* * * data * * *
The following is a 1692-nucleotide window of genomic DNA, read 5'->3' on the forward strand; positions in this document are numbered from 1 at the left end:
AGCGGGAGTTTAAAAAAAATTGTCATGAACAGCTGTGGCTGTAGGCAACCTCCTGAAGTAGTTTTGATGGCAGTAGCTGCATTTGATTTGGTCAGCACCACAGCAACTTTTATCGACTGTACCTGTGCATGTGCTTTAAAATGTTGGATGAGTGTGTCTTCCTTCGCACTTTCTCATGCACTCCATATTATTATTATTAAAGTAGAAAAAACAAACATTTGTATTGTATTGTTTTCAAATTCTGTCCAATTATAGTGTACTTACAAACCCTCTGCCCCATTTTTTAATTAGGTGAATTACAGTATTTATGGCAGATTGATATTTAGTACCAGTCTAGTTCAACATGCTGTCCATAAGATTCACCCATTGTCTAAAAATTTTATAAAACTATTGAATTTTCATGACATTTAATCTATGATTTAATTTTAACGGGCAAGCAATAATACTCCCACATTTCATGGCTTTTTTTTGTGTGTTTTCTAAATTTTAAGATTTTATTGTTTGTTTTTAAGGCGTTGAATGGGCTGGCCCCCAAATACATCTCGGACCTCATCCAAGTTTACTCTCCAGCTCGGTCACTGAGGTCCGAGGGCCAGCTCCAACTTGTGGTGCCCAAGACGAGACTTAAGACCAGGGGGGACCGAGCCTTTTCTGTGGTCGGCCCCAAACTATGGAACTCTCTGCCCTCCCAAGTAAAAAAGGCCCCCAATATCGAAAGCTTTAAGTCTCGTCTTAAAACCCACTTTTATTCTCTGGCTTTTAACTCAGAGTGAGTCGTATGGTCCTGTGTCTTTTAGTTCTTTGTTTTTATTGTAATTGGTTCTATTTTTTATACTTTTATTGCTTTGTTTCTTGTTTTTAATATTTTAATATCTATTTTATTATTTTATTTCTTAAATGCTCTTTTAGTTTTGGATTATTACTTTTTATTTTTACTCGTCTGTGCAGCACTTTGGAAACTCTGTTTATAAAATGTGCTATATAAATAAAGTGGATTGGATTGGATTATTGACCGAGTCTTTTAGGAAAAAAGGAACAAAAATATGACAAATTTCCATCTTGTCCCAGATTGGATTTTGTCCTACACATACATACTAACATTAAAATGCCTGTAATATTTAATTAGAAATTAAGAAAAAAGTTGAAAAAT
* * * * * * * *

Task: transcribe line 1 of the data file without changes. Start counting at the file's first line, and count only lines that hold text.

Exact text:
The following is a 1692-nucleotide window of genomic DNA, read 5'->3' on the forward strand; positions in this document are numbered from 1 at the left end: